How To Keep Participants Engaged While Your Study is On Hold

COVID-19 has caused massive upheaval within the clinical trials industry with studies being paused, delayed or cancelled, and there is no sense of when they may resume as normal.

In some cases sponsors and government institutions have redirected huge amounts of resources towards COVID-19 related research in response to the pandemic, leaving other studies vulnerable to lengthy delays.

During this time, communication with your participants becomes more important than ever. To keep them interested and engaged is a challenge that can be solved with a little creativity and commitment to keeping things personal.

In this article, we detail how you should communicate with participants and what kind of information you can share to keep your study top of mind.

Why Ongoing Communication With Participants is Important

Keeping participants engaged can be difficult at the best of times, but under current circumstances, it becomes even more important. Participants in your study may be feeling disappointed and frustrated about the situation, especially if the intervention they were receiving was making a marked change to their health.

It’s important to acknowledge these feelings and reinforce your appreciation for their contributions.

These small gestures can help you build your relationship with study participants, which is a critical factor in retention. Other ideas to help maintain participant engagement include:

  • Reminding participants of the benefits of study participation to both themselves and others.
  • Including additional information about how your study fits in with the bigger picture.
  • Allaying any fears or misconceptions about clinical trials that may develop or resurface.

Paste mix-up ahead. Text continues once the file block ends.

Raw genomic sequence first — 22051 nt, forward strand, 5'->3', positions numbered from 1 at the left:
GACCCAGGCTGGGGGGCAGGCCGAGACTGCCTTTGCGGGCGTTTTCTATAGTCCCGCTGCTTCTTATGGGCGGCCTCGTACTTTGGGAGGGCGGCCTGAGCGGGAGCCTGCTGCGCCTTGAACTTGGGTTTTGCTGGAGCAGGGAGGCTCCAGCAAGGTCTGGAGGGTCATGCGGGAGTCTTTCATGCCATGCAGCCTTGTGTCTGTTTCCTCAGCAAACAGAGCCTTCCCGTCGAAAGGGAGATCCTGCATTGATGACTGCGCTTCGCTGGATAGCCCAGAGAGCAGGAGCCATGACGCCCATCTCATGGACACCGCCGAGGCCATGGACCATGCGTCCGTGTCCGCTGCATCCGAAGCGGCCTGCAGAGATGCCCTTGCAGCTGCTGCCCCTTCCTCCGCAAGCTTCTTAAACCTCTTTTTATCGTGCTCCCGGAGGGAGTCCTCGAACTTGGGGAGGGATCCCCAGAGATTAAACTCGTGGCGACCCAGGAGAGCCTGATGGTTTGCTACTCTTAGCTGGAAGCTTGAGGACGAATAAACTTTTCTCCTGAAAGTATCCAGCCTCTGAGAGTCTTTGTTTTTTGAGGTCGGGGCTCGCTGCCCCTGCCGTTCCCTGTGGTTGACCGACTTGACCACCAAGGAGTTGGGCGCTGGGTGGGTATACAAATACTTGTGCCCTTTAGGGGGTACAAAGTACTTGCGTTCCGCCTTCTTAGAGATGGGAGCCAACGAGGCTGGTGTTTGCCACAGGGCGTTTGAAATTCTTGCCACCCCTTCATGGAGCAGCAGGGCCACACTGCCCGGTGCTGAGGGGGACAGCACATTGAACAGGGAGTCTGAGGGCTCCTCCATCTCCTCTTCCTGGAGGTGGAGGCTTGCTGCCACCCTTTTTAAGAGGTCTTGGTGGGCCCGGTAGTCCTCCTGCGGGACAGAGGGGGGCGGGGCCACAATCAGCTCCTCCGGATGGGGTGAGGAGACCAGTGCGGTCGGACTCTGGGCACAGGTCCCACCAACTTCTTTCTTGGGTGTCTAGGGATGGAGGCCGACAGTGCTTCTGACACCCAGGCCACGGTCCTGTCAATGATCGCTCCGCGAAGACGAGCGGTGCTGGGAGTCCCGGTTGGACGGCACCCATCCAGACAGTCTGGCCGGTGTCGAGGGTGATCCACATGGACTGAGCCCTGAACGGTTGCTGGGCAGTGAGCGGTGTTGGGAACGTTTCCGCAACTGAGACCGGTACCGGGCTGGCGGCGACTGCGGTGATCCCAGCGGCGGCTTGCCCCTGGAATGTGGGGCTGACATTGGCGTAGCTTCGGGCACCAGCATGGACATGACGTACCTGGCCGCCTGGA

• Asking for feedback about your participants’ experience to date and creating an improvement plan for when things resume.
  • Reviewing your advertising and recruitment materials, and asking participants for their feedback.
  • Sending a personalized note or birthday card on behalf of the study team.

An open line of communication will go a long way towards building trust between you and your participants, and remind them that they are at the heart of the work you do.

By investing in the relationship with your participants, you will help to maintain their interest in your study, even when you can’t be meeting with them face to face.

What Information To Share With Your Participants

According to the Centre for Information and Study on Clinical Trial Participation (CISCRP), a majority (55%) of people view clinical trial participation as making a significant contribution to human health, ahead of both organ and blood donation.

Being mindful of this, consider taking the time to phone your participants to check in with them. Thank them for their contributions and emphasize your appreciation.

If you can’t do this over the phone, send an email expressing your gratitude, and let them know that you are available to answer their questions and provide more information about the status of the study as it becomes available.

Approximately 68% of participants report that study results are the information they’re most interested in receiving. If you have early data or analysis to share this is a great opportunity to do so.

When communicating, remind participants that their health and safety is your most important priority and that the study won’t resume until this can be guaranteed. You also may not have control over external factors, like social distancing rules or other public health guidelines that can impact your ability to return to normal operations.

Take this opportunity to explain why current guidelines make your study unable to continue in its current form. Outline any adjustments that you may be considering, or what social distancing changes will be necessary for the study to resume.

Ask the study’s Principal Investigator, Medical Director or sponsor to provide an update and thank participants for their contributions. By involving higher level study decision-makers in your communication, you relay trust, credibility, and your entire team’s commitment to the study.

While delays can be frustrating, there are things you can do right now to maintain momentum and keep your participants engaged.

Try keeping the lines of communication open, and thank participants for their contributions.

Expressing your appreciation can keep them engaged and ready to continue when your study resumes. Emphasizing your commitment to their health and safety, along with providing timely updates will go a long way towards building your relationship with each individual.

If you have more questions about how to communicate with your study participants or would like to discuss your recruitment needs further, book a call with us today.

This post was published on May 4, 2020. 

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